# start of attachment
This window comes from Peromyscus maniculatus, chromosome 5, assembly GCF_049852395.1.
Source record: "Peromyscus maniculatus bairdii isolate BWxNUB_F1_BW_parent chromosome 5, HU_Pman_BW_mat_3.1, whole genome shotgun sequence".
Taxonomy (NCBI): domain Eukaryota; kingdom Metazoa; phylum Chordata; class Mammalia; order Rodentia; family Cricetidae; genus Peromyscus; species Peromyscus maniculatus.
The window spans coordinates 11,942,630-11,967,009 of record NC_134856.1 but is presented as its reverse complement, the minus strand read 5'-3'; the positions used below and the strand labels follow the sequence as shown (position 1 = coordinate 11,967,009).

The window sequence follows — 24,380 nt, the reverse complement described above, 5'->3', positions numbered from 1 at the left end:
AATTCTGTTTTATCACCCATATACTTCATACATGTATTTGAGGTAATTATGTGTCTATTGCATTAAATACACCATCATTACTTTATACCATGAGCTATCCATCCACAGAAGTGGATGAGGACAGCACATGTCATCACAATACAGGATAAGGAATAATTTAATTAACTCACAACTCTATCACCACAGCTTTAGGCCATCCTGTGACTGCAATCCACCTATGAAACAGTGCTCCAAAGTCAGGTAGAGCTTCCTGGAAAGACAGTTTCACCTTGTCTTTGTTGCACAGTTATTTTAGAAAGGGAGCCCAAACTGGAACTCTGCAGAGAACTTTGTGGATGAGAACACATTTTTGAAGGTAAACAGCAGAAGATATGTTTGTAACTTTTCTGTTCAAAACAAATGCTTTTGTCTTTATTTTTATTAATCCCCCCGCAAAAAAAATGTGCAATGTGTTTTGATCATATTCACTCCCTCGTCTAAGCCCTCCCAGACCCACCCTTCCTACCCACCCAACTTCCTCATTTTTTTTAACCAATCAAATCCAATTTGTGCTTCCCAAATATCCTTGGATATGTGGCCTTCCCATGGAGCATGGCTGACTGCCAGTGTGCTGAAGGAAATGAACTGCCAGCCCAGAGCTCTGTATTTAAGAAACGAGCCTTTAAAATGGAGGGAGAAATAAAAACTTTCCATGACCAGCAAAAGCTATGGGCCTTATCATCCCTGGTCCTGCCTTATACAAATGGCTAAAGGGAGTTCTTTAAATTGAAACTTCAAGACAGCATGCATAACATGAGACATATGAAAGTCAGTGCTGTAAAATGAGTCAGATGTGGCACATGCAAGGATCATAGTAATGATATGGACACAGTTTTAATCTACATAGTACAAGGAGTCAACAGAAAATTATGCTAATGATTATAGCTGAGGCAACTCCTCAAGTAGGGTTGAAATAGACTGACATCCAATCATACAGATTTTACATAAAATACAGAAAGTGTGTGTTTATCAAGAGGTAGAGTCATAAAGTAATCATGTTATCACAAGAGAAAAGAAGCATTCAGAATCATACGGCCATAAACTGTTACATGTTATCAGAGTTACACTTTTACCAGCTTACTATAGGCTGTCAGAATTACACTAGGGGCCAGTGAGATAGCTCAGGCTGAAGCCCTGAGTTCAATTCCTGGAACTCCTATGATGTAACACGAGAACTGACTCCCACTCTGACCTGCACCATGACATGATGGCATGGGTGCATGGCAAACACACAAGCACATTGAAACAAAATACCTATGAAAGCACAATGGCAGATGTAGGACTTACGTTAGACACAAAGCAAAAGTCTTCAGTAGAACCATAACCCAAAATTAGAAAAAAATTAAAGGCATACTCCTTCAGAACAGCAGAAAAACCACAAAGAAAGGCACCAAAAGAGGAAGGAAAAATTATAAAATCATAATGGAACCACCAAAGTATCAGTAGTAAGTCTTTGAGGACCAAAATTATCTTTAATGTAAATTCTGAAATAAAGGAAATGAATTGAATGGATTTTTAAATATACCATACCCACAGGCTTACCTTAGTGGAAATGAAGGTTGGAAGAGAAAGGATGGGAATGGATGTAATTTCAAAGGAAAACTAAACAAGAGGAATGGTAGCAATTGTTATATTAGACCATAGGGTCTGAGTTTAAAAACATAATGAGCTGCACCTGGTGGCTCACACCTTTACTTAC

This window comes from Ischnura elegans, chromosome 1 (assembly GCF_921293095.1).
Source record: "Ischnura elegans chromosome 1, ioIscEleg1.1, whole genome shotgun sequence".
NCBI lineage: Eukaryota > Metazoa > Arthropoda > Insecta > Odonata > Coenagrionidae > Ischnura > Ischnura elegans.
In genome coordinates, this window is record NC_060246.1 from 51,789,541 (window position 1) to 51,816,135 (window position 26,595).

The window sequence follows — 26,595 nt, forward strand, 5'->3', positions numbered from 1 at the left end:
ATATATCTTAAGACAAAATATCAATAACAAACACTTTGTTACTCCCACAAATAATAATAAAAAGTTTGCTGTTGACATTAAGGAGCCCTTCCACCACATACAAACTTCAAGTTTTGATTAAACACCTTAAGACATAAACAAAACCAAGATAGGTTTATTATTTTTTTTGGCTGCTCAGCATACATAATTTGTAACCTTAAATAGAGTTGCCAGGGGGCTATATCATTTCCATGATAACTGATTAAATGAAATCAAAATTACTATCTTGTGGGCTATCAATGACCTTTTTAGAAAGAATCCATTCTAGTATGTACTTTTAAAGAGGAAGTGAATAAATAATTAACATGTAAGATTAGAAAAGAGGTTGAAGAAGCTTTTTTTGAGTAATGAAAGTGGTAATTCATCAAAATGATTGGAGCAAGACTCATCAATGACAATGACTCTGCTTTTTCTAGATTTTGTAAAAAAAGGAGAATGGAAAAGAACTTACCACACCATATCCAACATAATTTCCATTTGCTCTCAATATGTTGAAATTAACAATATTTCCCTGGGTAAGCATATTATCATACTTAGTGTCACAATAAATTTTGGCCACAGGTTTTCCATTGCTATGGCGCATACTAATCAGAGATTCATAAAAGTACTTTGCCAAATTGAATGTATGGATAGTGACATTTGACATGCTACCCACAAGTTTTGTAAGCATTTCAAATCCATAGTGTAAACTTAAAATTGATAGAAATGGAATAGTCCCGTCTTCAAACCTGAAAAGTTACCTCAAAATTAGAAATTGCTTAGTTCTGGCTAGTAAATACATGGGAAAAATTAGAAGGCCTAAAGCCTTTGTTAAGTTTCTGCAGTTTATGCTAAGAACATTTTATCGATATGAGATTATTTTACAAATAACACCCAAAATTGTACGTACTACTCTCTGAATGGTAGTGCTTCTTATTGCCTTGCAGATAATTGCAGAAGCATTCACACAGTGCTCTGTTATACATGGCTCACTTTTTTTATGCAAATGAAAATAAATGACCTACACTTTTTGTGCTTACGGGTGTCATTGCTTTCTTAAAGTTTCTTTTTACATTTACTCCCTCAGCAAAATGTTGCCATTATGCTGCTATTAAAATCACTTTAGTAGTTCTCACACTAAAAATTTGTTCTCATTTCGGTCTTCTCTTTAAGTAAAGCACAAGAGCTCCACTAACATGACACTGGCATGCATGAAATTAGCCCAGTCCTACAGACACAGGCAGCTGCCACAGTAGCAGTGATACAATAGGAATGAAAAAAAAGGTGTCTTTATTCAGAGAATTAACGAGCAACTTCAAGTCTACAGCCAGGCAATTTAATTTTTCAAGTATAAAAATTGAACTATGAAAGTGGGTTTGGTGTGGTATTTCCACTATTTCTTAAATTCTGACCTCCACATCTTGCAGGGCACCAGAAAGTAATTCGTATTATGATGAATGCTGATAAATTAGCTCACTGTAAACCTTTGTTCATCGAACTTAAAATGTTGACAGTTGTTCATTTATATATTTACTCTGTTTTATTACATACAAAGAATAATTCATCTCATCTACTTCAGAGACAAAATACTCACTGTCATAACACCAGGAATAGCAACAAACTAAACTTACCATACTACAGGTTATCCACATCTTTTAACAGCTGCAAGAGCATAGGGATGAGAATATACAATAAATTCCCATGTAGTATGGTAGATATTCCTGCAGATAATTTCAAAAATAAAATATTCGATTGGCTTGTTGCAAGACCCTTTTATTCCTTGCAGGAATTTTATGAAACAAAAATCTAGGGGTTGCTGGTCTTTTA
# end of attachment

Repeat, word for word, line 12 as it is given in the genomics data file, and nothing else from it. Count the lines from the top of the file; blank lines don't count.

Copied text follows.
ATATATCTTAAGACAAAATATCAATAACAAACACTTTGTTACTCCCACAAATAATAATAAAAAGTTTGCTGTTGACATTAAGGAGCCCTTCCACCACATACAAACTTCAAGTTTTGATTAAACACCTTAAGACATAAACAAAACCAAGATAGGTTTATTATTTTTTTTGGCTGCTCAGCATACATAATTTGTAACCTTAAATAGAGTTGCCAGGGGGCTATATCATTTCCATGATAACTGATTAAATGAAATCAAAATTACTATCTTGTGGGCTATCAATGACCTTTTTAGAAAGAATCCATTCTAGTATGTACTTTTAAAGAGGAAGTGAATAAATAATTAACATGTAAGATTAGAAAAGAGGTTGAAGAAGCTTTTTTTGAGTAATGAAAGTGGTAATTCATCAAAATGATTGGAGCAAGACTCATCAATGACAATGACTCTGCTTTTTCTAGATTTTGTAAAAAAAGGAGAATGGAAAAGAACTTACCACACCATATCCAACATAATTTCCATTTGCTCTCAATATGTTGAAATTAACAATATTTCCCTGGGTAAGCATATTATCATACTTAGTGTCACAATAAATTTTGGCCACAGGTTTTCCATTGCTATGGCGCATACTAATCAGAGATTCATAAAAGTACTTTGCCAAATTGAATGTATGGATAGTGACATTTGACATGCTACCCACAAGTTTTGTAAGCATTTCAAATCCATAGTGTAAACTTAAAATTGATAGAAATGGAATAGTCCCGTCTTCAAACCTGAAAAGTTACCTCAAAATTAGAAATTGCTTAGTTCTGGCTAGTAAATACATGGGAAAAATTAGAAGGCCTAAAGCCTTTGTTAAGTTTCTGCAGTTTATGCTAAGAACATTTTATCGATATGAGATTATTTTACAAATAACACCCAAAATTGTACGTACTACTCTCTGAATGGTAGTGCTTCTTATTGCCTTGCAGATAATTGCAGAAGCATTCACACAGTGCTCTGTTATACATGGCTCACTTTTTTTATGCAAATGAAAATAAATGACCTACACTTTTTGTGCTTACGGGTGTCATTGCTTTCTTAAAGTTTCTTTTTACATTTACTCCCTCAGCAAAATGTTGCCATTATGCTGCTATTAAAATCACTTTAGTAGTTCTCACACTAAAAATTTGTTCTCATTTCGGTCTTCTCTTTAAGTAAAGCACAAGAGCTCCACTAACATGACACTGGCATGCATGAAATTAGCCCAGTCCTACAGACACAGGCAGCTGCCACAGTAGCAGTGATACAATAGGAATGAAAAAAAAGGTGTCTTTATTCAGAGAATTAACGAGCAACTTCAAGTCTACAGCCAGGCAATTTAATTTTTCAAGTATAAAAATTGAACTATGAAAGTGGGTTTGGTGTGGTATTTCCACTATTTCTTAAATTCTGACCTCCACATCTTGCAGGGCACCAGAAAGTAATTCGTATTATGATGAATGCTGATAAATTAGCTCACTGTAAACCTTTGTTCATCGAACTTAAAATGTTGACAGTTGTTCATTTATATATTTACTCTGTTTTATTACATACAAAGAATAATTCATCTCATCTACTTCAGAGACAAAATACTCACTGTCATAACACCAGGAATAGCAACAAACTAAACTTACCATACTACAGGTTATCCACATCTTTTAACAGCTGCAAGAGCATAGGGATGAGAATATACAATAAATTCCCATGTAGTATGGTAGATATTCCTGCAGATAATTTCAAAAATAAAATATTCGATTGGCTTGTTGCAAGACCCTTTTATTCCTTGCAGGAATTTTATGAAACAAAAATCTAGGGGTTGCTGGTCTTTTA